It started with the fall issue of Zone 4 magazine, where I read an article about raspberries. The berry expert profiled in the article mentioned that yellowjackets can be quite troublesome in raspberry patches, burrowing into the fruit and sucking it dry. “Note to self,” I thought, since my raspberries are coming along nicely and should produce well next year. I filed the tidbit away for future use. Not two days later, I wandered out to my strawberry patch, to find it literally buzzing with yellowjackets, sucking the life out of my STRAWBERRIES!! Ugh. I bought a trap, which has since accumulated quite a collection of corpses. But not before they laid waste to just about every beautiful berry on the plants. Damn, damn, damn!

dodder1A few days later, I was perusing my “Weeds of the West” reference book, trying to figure out if what was growing in one of my perennial beds was yarrow (it was common tansy). While flipping through the book, I came across a yucky-looking weed called Dodder. It looks like thin yakisoba noodles, draped all over the host plant. “Ick,” I thought, and quickly turned the page. This weekend, while weeding my garden with the help of my sister and her husband, we discovered the nasty stuff draped all over my corn! I was so mad….like irrationally mad. This weed is a parasitic annual, which explains why my corn had been looking a little iffy. We pulled it out and stuffed it in a garbage can, but I haven’t had the chance to go back out to inspect the damage. Here’s the thing though…further research this evening shows that corn is supposed to be resistant to dodder. Something’s not adding up. Anyone have any ideas? My next step is to go pull out all my corn, just as it’s setting ears….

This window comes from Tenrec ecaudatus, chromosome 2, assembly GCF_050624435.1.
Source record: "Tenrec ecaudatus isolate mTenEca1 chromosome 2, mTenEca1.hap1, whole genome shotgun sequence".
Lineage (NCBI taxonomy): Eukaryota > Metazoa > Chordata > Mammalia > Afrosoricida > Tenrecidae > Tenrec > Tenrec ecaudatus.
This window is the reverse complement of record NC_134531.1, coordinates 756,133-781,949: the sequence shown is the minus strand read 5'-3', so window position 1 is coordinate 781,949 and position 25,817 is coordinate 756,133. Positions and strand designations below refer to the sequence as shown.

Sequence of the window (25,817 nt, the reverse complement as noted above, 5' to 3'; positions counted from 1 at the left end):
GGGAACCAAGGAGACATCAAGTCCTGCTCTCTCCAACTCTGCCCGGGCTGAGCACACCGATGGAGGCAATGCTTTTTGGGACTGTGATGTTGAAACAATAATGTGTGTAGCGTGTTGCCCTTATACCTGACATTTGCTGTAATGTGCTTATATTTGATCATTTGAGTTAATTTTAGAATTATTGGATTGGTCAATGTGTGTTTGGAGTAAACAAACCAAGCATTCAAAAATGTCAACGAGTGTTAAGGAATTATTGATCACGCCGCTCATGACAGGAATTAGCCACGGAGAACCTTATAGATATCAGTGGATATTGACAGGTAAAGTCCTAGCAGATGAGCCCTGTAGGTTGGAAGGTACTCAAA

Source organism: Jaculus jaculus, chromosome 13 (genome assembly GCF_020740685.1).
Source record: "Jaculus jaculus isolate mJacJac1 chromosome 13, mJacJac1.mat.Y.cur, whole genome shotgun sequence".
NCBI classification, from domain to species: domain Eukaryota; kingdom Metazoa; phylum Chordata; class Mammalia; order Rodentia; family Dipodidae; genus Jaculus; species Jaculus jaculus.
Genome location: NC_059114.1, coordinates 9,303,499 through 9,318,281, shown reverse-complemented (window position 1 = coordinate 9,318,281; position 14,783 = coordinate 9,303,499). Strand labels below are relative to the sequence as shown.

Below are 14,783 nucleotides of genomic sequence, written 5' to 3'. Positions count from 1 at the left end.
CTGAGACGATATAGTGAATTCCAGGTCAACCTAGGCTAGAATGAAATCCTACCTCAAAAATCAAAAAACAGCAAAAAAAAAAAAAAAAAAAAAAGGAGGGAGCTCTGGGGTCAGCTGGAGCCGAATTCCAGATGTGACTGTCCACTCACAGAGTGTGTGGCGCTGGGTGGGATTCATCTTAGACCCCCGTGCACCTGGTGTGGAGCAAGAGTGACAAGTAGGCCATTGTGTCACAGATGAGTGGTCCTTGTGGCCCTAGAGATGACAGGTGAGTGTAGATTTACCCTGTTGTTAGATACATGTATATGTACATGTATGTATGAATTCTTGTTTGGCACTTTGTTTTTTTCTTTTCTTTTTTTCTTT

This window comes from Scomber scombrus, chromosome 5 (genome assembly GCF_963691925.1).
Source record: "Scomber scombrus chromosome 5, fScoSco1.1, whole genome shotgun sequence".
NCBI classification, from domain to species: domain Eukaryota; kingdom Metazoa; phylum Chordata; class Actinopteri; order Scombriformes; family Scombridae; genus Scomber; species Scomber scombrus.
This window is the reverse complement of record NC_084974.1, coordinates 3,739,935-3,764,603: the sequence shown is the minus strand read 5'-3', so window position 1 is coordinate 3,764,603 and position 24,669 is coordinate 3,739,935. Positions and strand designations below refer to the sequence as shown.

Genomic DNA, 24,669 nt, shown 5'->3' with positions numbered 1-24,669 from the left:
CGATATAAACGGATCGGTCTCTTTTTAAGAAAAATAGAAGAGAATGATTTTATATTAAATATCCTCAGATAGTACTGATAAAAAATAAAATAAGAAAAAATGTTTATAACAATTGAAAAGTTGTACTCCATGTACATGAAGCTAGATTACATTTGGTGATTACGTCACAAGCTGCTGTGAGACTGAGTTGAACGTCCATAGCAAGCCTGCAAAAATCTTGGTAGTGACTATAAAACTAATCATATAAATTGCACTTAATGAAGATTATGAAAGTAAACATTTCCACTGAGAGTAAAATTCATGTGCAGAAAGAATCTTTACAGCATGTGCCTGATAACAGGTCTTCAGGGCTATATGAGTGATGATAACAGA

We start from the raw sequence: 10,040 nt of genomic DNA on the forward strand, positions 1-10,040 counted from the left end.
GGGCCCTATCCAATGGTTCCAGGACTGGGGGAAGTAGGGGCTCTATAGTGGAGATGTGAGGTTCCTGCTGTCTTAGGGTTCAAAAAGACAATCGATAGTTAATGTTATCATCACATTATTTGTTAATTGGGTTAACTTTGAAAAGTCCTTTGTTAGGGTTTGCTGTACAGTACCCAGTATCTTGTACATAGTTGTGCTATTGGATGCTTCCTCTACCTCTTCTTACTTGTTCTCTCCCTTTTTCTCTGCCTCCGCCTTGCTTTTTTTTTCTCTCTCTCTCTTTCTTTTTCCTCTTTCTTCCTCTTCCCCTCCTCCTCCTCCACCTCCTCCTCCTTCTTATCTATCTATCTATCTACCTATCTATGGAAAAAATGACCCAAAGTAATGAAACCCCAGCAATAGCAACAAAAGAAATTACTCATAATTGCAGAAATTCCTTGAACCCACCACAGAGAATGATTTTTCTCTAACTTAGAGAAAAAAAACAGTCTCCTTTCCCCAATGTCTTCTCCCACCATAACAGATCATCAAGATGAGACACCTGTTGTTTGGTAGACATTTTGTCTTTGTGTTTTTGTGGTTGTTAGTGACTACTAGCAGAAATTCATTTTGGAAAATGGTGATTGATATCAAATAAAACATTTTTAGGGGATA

Seed Saving Workshop: August 22, 2009

fava beanIt’s about time to leave pea pods on their vines (so the seeds fully mature) and a few biennial carrots in the ground (until next year for them to flower). The Basics of Seed Saving Workshop is also just around the corner at the Missoula Urban Demonstration site. The cost is $10 for members and $20 for non-members–well worth picking up the skills you’ll need Peak Oil or when your peaking interest in hybrid seeds plunges. The workshop is scheduled for August 22 and lasts from 1-3 PM. Think of it this way–once you’ve harvested a sweet crop of seeds, you’ll be able to trade with other Missoulians at the Seed Saver Swap in late October (Date & Time TBA).

 

Another workshop that we highly recommend is the canning how-to on September 11.

 

Here’s how MUD describes the workshop: Rumor has it that last April Burpee’s sold out of all its seeds and had to put thousands of orders on backorder. Don’t let this happen to you! Yvonne will teach you how to collect and store your precious heirlooms for next season, and tell you which seeds are hybrids and which are sterile. Also, keep your eyes open for a Seed Saver Swap in late October!